At sunrise we commenced cutting in. 10 A.M. body in. 11 3/4—junk safe on deck & now for dinner; with a desert of yarns about Taber Tom as the boys call our whale.

10th Thursday

3 p.m. case safe on deck—and a couple of men hurried to their necks in the centre of it, bailing out the spermacetti as though a human life depended upon their exertions—Wouldn’t this be a rich scene for the dear ones at home to see—a couple of men hurried in a whale head—a delightful situation surely—

Started the works between 4 & 5 P.M. trying out the head first—6 P.M. sail in sight chasing whales—too late in the evening for us to lower—though the whales could be seen plainly from deck—Hard at work with the fires all night—This morning the barque “Montgomery”close to chasing whales—8 A.M. her boats fast—we lowered & chased for a couple of hours, without success—All hands on deck from sunrise to sunset. 5 1/2 hours rest out of the 24—pleasant and no mistake—the old skipper takes it comfortably & gets well paid for it—but the officers suffer with the sailors—good.…

1858 January 1st Friday

… Made all sail this morning, a splendid day—the dawning of the New Year; and here we are hard at work coopering on the decks of Clara. Precious few casks I make this day.… raised sperm whales—and chased with all sail set till near noon when we lowered away the boats—the whales had gone down, and we were pulling industriously towards a spot where we thought they would rise—when to our surprise a pod of them rose directly under our boat—I grasped the harpoon to heave into the side of a noble big fellow—when !heard the mate crying out in a rather loud whisper “Are you mad man, you’ll kill us all,” I looked around & here we were almost resting on the flukes of one and the head of another— the slightest prick to any one of a half dozen of whales about us would certainly have been our ruin. I momentarily expected the boat would have been dashed to atoms—there !stood harpoon in hand, and the crew with oars suspended in the air, like so many statues, did not dare move a muscle, when the whales became aware of some danger… and all sunk like so many tons of lead: We now breathed freely—.…

The next month seemed the busiest of all. Whale boats were out almost every day, the try works, or rendering furnaces, on deck blazed away during the night, and barrel upon barrel was stowed below. As the month ended, preparations were at last under way for the passage home. But first the Clara Bell made port, at St. Augustine Bay, which is situated on the southwest coast of Madagascar.

[February] 2nd Tuesday

…found ourselves in company with three French brigs—two of which are slavers—had to turn to immediately and break out paint &c. Our decks are swarming with natives. This morning set up the bobstays and painted ship outside—rafted 14 casks for water—and now we only await order s from the Prince before we dare to go ashore for anything.…

4th Thursday

… hoisted the water on deck and rolled it forward—in order to bury the ships head & lift the stern to get at [a] leak—Chips [the ship’s carpenter] has been up to his armpits in the water working at the leak all the morning. A sail in sight coming in—Went ashore with the captain to get a bullock —and a time we had too. Two tribes of the natives were fighting, popping away at one another with their shooting things. When they had popped off about a keg of powder one party retreated to the hills leaving one dead man upon the field.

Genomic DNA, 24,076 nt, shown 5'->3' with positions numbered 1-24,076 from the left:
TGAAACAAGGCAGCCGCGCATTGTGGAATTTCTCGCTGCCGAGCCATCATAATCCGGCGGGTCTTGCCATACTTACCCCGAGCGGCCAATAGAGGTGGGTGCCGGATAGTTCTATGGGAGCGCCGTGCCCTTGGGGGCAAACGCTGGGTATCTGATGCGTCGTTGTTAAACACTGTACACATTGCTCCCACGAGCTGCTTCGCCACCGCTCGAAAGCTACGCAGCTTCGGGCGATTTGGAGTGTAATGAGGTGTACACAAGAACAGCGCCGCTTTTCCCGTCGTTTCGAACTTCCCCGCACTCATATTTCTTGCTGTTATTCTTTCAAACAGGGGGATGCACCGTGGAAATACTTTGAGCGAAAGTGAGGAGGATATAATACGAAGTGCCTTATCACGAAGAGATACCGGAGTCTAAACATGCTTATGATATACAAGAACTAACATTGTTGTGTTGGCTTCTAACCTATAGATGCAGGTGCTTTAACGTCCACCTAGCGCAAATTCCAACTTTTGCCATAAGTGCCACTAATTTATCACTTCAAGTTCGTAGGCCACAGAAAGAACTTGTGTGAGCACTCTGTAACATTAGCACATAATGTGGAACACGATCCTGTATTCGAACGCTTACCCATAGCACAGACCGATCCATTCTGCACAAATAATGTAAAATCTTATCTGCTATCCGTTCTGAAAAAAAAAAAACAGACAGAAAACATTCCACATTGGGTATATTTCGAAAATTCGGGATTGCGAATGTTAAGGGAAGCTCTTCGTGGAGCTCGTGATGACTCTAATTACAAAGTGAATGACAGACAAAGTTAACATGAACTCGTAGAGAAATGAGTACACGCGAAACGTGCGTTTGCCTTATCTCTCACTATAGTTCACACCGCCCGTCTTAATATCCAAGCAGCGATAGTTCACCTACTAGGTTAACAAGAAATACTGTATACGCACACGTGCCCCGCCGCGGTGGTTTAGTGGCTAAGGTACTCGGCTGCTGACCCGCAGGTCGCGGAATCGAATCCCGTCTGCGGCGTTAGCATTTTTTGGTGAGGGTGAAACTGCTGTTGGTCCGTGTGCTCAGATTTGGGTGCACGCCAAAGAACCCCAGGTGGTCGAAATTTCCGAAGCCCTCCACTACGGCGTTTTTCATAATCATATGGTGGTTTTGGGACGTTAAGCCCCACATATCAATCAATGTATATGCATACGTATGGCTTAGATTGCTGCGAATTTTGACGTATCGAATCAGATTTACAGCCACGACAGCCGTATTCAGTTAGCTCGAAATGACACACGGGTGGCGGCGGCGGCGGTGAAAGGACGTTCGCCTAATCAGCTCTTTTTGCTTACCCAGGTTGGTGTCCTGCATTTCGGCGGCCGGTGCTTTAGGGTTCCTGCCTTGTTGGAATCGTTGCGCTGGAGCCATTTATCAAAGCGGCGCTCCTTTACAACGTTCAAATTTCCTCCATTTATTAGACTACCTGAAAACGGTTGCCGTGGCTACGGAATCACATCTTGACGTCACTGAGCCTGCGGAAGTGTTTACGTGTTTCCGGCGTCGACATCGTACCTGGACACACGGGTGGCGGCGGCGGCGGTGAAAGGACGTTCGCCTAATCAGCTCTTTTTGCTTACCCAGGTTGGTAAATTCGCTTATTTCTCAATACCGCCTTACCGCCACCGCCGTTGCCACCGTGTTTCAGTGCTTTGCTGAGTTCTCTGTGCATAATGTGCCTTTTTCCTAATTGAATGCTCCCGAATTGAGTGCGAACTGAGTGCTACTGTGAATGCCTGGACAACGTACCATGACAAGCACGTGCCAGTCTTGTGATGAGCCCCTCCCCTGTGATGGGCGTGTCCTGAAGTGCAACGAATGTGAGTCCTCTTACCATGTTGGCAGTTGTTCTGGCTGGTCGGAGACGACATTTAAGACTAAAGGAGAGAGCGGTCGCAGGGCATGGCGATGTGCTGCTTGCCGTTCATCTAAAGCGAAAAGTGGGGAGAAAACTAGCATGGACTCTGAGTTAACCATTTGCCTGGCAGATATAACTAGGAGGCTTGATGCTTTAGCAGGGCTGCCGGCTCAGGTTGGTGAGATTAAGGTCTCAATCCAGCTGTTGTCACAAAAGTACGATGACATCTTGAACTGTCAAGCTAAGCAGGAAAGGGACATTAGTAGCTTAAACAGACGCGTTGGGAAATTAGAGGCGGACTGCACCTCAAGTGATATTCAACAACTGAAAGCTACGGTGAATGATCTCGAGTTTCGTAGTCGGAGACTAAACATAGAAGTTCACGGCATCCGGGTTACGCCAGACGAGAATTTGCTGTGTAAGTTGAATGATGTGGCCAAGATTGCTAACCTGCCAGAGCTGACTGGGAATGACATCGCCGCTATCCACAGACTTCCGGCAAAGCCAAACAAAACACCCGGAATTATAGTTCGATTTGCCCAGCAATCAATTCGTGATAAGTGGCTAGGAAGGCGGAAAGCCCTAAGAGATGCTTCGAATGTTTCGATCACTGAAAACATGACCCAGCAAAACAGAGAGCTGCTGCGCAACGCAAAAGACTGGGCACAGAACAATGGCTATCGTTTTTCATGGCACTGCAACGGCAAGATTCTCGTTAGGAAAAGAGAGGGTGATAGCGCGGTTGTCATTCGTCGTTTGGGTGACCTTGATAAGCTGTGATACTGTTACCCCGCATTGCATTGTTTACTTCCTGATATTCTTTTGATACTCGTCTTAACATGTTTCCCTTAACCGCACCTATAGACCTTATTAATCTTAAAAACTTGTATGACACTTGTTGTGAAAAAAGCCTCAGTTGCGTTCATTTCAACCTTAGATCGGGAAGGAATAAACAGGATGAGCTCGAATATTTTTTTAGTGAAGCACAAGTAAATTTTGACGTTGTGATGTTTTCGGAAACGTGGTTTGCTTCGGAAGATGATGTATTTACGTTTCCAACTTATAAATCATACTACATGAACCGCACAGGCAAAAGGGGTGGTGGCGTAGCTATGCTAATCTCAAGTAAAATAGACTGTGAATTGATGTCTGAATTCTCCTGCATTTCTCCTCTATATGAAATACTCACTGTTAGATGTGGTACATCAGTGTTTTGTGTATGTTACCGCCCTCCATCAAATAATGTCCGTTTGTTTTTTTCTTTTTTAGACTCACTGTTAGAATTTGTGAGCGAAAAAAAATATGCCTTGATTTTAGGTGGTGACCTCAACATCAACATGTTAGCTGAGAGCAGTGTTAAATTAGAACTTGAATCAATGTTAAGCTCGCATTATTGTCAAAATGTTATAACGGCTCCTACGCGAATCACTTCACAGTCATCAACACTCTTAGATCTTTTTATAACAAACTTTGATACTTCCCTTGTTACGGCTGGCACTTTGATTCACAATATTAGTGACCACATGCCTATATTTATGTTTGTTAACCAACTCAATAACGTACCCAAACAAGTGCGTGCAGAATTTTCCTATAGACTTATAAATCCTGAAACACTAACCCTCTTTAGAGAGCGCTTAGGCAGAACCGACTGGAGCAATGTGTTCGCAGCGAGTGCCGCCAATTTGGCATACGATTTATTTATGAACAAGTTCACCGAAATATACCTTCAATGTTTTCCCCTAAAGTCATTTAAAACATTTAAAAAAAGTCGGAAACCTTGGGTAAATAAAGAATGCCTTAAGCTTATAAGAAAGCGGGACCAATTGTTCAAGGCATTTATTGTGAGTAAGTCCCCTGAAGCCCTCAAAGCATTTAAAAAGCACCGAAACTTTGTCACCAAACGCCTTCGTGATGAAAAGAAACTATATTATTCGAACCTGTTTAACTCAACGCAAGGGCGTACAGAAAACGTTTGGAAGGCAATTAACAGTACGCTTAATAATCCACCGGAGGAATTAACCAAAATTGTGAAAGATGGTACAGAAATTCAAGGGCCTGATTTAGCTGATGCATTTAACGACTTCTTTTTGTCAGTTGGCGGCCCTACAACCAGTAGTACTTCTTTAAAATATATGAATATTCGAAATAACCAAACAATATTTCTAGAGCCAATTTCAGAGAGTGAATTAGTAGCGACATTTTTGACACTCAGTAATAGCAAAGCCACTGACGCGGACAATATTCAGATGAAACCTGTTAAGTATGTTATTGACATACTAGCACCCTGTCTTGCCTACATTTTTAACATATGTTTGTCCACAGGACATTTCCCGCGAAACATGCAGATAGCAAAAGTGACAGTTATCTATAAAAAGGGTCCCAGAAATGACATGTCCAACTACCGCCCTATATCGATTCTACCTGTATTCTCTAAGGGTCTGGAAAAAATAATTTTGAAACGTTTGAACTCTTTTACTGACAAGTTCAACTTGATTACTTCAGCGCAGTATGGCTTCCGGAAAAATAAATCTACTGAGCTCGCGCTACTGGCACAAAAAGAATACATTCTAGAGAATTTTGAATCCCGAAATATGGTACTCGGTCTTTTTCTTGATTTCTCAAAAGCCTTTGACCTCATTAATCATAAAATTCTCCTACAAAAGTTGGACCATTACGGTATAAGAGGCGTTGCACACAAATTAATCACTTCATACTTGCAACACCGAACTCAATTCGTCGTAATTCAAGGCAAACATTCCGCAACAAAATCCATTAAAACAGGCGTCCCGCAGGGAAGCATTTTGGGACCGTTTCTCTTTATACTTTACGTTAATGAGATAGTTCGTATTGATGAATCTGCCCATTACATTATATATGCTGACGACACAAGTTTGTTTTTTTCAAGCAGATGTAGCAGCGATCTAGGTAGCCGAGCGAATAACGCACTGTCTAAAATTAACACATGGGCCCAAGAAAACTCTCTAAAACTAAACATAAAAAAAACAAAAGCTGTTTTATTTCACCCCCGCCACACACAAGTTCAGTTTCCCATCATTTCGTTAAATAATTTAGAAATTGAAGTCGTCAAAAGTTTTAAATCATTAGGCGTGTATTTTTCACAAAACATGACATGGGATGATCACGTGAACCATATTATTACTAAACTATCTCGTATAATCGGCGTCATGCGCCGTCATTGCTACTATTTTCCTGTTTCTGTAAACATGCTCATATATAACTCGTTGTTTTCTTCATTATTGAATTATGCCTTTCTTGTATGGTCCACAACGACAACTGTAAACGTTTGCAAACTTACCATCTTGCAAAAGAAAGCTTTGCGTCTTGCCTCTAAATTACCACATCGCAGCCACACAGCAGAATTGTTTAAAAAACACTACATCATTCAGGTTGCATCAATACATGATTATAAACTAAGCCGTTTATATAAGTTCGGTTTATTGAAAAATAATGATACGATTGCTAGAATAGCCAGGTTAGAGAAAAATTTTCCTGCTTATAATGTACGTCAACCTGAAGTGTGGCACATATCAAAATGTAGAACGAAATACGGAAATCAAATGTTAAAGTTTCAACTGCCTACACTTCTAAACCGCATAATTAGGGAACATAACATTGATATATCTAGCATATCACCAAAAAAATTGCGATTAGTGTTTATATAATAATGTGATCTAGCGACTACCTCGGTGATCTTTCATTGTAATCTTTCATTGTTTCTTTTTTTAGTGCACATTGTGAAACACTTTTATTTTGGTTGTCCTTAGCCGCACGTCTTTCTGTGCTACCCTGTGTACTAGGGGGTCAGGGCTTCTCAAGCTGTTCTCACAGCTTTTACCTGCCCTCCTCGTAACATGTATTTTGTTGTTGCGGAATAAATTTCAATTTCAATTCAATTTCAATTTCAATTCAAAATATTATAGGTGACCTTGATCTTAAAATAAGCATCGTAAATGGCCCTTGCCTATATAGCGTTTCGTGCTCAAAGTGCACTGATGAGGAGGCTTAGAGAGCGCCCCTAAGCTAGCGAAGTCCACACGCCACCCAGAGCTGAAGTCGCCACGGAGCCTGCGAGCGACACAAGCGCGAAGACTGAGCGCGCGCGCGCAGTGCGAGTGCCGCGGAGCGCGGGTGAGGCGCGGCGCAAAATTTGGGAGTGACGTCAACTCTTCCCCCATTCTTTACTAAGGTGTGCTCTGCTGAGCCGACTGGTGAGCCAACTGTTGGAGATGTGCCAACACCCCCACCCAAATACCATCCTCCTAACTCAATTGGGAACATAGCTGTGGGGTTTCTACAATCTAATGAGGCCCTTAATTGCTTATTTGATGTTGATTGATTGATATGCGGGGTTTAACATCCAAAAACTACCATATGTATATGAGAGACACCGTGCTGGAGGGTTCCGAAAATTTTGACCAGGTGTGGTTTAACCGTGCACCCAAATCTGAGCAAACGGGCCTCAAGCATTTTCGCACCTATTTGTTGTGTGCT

The Clara Bell weighed anchor and began her voyage home around the Cape of Good Hope on February 8. The crewmen grumbled now when the wind either turned against them or died down completely, and complained when the captain hove to in order to track down yet another school of whales. By March 11, however, the ship had reached St. Helena, and nine days later the final leg of the journey was begun. As the prospect of returning to his family grew closer to reality, Weir once again became anxious. He was determined now to try to make amends for his behavior at home.

[April] 9th Friday

… Had a long gaze at the North Star last night the sky being clear in that quarter; and what vivid recollections of by gone days it brought before me; how often have I looked upon that star while Grafting the noble Hudson between West Point and Cold Spring, or while any where about home and at night, Can I look at that star from that loved place again. I trust it may be so, but I can’t anticipate. …

18th Sunday

… Dreaming of home by night & thinking and talking of home by day—and so it is with all the crew.

But will they—can they ever love me as formerly? If not—no one is to blame but my most willful self—deeds, not words must hereafter mark my life—how shall I face my honored & good father—to obtain his forgiveness is all I shall seek—and my future life must show my gratitude.…

19th Monday

… how I should like to walk to Church this afternoon with Em—I wonder if they will think of me this day— well! there is some satisfaction in imagining they will—flattering thought—.…

21st Wednesday

Still steering NW—have not made any more sail yet—3 sails in sight—3 P.M., a schooner running across our bows—we hauled aback, and lowered a boat for news—proved to be the “Charm” from Phila. 10 days out—they tossed us a package of papers, which proved a grand treat—and serves to make us realize that we are actually drawing near home—.…

22nd Thursday

Steering NW with light SEly breeze— Under top gallant sails—Oh! dear! how can the Old Man [ the captain ] keep us reduced to this short sail with so light a wind.…

24th Saturday

Steering NNW. With a Villanous 3 knot breeze. Sailors muttering & growling. Painted the Larboard side of the ship … touched up scientifically here & there on the inside of the bulwarks. … Scraped & varnished the lash rail & spanker boom—scraped all the masts—Clara begins to look new indeed. Barstow the owner will congratulate himself on having left his petted craft in the hands of such a skipper.…